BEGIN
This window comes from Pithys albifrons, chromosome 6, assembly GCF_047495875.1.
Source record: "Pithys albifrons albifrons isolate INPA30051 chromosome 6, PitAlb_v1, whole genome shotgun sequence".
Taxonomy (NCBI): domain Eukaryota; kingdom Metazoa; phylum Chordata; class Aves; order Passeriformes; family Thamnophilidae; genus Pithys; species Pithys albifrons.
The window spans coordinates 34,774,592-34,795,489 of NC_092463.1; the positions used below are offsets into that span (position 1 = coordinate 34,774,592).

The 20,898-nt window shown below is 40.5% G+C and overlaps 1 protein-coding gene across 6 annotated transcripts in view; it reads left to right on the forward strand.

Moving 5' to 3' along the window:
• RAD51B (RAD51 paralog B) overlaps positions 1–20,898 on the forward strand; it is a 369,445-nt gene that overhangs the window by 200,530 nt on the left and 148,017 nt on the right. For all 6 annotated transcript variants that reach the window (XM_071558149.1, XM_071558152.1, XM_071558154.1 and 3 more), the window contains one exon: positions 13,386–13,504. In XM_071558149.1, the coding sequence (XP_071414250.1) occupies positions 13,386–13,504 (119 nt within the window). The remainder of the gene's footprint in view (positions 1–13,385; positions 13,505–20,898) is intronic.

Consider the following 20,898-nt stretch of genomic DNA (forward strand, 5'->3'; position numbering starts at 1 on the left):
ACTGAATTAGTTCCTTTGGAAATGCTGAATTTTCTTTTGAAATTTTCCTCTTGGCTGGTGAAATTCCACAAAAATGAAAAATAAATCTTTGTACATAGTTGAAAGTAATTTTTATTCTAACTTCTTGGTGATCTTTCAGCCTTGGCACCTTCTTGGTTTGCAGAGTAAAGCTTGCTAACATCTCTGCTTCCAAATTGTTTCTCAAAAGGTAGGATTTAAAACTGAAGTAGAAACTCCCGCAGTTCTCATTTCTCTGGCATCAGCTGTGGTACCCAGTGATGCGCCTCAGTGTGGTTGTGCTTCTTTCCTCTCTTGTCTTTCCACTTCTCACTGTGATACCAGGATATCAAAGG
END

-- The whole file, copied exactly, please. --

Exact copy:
This window comes from Pithys albifrons, chromosome 6, assembly GCF_047495875.1.
Source record: "Pithys albifrons albifrons isolate INPA30051 chromosome 6, PitAlb_v1, whole genome shotgun sequence".
Taxonomy (NCBI): domain Eukaryota; kingdom Metazoa; phylum Chordata; class Aves; order Passeriformes; family Thamnophilidae; genus Pithys; species Pithys albifrons.
The window spans coordinates 34,774,592-34,795,489 of NC_092463.1; the positions used below are offsets into that span (position 1 = coordinate 34,774,592).

The 20,898-nt window shown below is 40.5% G+C and overlaps 1 protein-coding gene across 6 annotated transcripts in view; it reads left to right on the forward strand.

Moving 5' to 3' along the window:
• RAD51B (RAD51 paralog B) overlaps positions 1–20,898 on the forward strand; it is a 369,445-nt gene that overhangs the window by 200,530 nt on the left and 148,017 nt on the right. For all 6 annotated transcript variants that reach the window (XM_071558149.1, XM_071558152.1, XM_071558154.1 and 3 more), the window contains one exon: positions 13,386–13,504. In XM_071558149.1, the coding sequence (XP_071414250.1) occupies positions 13,386–13,504 (119 nt within the window). The remainder of the gene's footprint in view (positions 1–13,385; positions 13,505–20,898) is intronic.

Consider the following 20,898-nt stretch of genomic DNA (forward strand, 5'->3'; position numbering starts at 1 on the left):
ACTGAATTAGTTCCTTTGGAAATGCTGAATTTTCTTTTGAAATTTTCCTCTTGGCTGGTGAAATTCCACAAAAATGAAAAATAAATCTTTGTACATAGTTGAAAGTAATTTTTATTCTAACTTCTTGGTGATCTTTCAGCCTTGGCACCTTCTTGGTTTGCAGAGTAAAGCTTGCTAACATCTCTGCTTCCAAATTGTTTCTCAAAAGGTAGGATTTAAAACTGAAGTAGAAACTCCCGCAGTTCTCATTTCTCTGGCATCAGCTGTGGTACCCAGTGATGCGCCTCAGTGTGGTTGTGCTTCTTTCCTCTCTTGTCTTTCCACTTCTCACTGTGATACCAGGATATCAAAGG